LSE - Small Logo
LSE - Small Logo

Charlie Beckett

December 8th, 2020

Crossing boundaries together to tackle journalism biases

0 comments

Estimated reading time: 10 minutes

Charlie Beckett

December 8th, 2020

Crossing boundaries together to tackle journalism biases

0 comments

Estimated reading time: 10 minutes

Six months ago, a group of people met in a tiny virtual space with small square windows. They were speaking from San Francisco, Buenos Aires, London, Paris, Nice, Bonn, and Stockholm. We were thousands of miles apart from each other and yet, something brought us very close: we were all curious about artificial intelligence and how we could use these new technologies to work towards our joint mission of providing a more inclusive journalism to our communities.

Had we met in a park or a bar, we would have spent hours talking about the many recent discoveries in the field of bias and AI, such as MIT’s Joy Buoloamwini’s findings about facial recognition discrimination, or the many hidden biases in algorithms described by Cathy O’Neil in Weapons of Math Destruction. But we had no such welcoming place to meet. So, how could a group of journalists with hectic lives, in the middle of a pandemic, still achieve something together in such a complex field? 

The JournalismAI Collab has proven to us that distance, travel bans, and language barriers do not kill the spirit of collaboration, and we are very thankful for that. This is one of the major learnings we now take away with us: it is sometimes easier to get things done when you bring together a group of passionate people across the journalism industry than trying alone in your own newsroom. 

If aligned behind a common goal, even competitors can work together to produce something that will support many in the industry in the future. For all our newsrooms, the topic of bias and diversity is critical. Especially in this “Corona time”, the more we can share costs and resources to solve our shared issues, the better. 

The right mix: when difference becomes crucial

We knew we wanted to use AI to address the biases in the content we produce. But a common objective is not enough if you don’t have the right mix to work towards it. We were very lucky to have in the team people with different skills and approaches who could get results together: a developer, three data journalists, one PhD candidate, and several journalists and managers with strategic thinking, from different countries and media markets.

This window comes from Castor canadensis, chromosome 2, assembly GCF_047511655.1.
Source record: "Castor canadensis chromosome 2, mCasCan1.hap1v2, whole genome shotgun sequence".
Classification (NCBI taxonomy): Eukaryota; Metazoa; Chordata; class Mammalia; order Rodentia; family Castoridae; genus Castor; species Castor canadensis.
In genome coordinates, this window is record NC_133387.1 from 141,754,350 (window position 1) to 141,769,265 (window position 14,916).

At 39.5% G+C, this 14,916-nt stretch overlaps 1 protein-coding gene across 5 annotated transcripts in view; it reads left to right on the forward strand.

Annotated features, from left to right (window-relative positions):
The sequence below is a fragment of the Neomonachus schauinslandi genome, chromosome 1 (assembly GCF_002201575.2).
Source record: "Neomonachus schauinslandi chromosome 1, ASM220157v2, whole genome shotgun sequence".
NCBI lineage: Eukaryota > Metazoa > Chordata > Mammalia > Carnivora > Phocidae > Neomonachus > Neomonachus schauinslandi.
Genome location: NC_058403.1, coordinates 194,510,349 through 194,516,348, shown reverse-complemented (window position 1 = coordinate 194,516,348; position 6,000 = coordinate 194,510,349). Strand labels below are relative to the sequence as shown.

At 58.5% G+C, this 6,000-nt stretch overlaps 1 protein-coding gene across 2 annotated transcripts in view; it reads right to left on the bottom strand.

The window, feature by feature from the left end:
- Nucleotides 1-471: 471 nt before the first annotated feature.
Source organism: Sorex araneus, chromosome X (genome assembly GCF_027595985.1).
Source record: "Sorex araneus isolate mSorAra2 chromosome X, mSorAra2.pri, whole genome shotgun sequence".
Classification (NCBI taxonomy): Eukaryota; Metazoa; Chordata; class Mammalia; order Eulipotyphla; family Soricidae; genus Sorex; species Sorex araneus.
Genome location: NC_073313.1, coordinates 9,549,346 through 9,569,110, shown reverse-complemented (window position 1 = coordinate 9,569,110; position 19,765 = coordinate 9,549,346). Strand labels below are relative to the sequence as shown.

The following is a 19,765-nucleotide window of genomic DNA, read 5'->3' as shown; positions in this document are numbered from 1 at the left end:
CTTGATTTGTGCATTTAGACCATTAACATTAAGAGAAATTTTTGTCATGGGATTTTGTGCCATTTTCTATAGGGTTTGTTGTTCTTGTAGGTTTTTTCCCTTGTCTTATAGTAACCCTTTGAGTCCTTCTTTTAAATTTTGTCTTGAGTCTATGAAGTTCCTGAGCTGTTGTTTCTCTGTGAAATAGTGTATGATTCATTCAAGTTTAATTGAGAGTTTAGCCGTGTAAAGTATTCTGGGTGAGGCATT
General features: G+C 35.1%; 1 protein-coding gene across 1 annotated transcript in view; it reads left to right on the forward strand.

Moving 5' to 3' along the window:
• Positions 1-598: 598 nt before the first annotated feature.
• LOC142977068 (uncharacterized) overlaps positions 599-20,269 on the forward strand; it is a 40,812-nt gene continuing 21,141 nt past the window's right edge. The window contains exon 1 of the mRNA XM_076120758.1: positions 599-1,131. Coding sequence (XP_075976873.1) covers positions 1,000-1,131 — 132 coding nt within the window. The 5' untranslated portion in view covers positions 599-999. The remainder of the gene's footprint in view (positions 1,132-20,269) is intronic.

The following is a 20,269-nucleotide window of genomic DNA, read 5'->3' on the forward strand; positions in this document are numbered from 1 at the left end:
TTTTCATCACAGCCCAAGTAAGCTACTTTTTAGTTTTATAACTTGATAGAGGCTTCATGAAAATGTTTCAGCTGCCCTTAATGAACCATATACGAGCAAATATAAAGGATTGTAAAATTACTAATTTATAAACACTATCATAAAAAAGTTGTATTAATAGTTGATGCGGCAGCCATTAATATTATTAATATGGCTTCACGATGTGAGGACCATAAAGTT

We believe that there are few better ways to tackle biases than bringing together people from different cultures. Working in a group with such diverse perspectives allowed us to quickly review the available resources and draw up an experiment which has delivered real data

The project took off with a few general ideas and has now landed on a clear methodology outlining how we can use AI technologies to identify gender biases. We have discovered and tested open-source tools both for images and text classification, and we can now use them in our newsrooms to measure progress. 

And now?

Being able to show, with the data at hand, how we can use AI to detect biases will give us great power back in our newsrooms. It will be far easier to start working on similar projects internally now that we have our Collab work to refer to. It is also easier to “evangelise” internally when you can argue that other major news organisations – or even your competitors! – are working on the same issues you are advocating for. Humans and machines can now work on this issue together. The machines can give regular read-outs on gender balance and measure progress, while humans focus on editorial decisions and making sure they have a real impact. 

We have discovered first-hand the immense potential of natural language processing (NLP) in the journalism field. One partner in this collaboration now plans to measure the representation of specific minorities in its journalism. Another one hopes to apply our findings to analyse the content of a group of European broadcasters. Others hope to explore biases in non-English content, namely in Spanish, French, Swedish, German.  

NLP can help uncover gender biases, but also other diversity-related biases. It can be used to investigate large numbers of documents, to help ensure balance when covering elections, or to detect social trends via sentiment analysis. We should not leave AI only in the hands of academics, tech platforms, big corporations, and advertisers. We should take the lead in our own industry. 

As Nick Diakopoulos – one of our Collab mentors – writes in his book ‘Automating the News’, journalists can use AI to improve their work but also get new insights into society. AI-empowered journalism is not just about efficiency for news organisations, it can also be a force for social good: the 21st century way of pursuing the people’s right to know. 


This blog was jointly written by the members of ‘Team 1’ of the JournalismAI Collab. It sums up their main lessons learned from working together in 2020 to explore the challenge of how we might leverage AI to understand, identify, and mitigate newsroom biases. Explore their complete work at aijoproject.com.

The JournalismAI Collab is a project of POLIS, supported by the Google News Initiative.

About the author

Charlie Beckett

Posted In: JournalismAI | JournalismAI Collab

Leave a Reply

Your email address will not be published. Required fields are marked *

This site uses Akismet to reduce spam. Learn how your comment data is processed.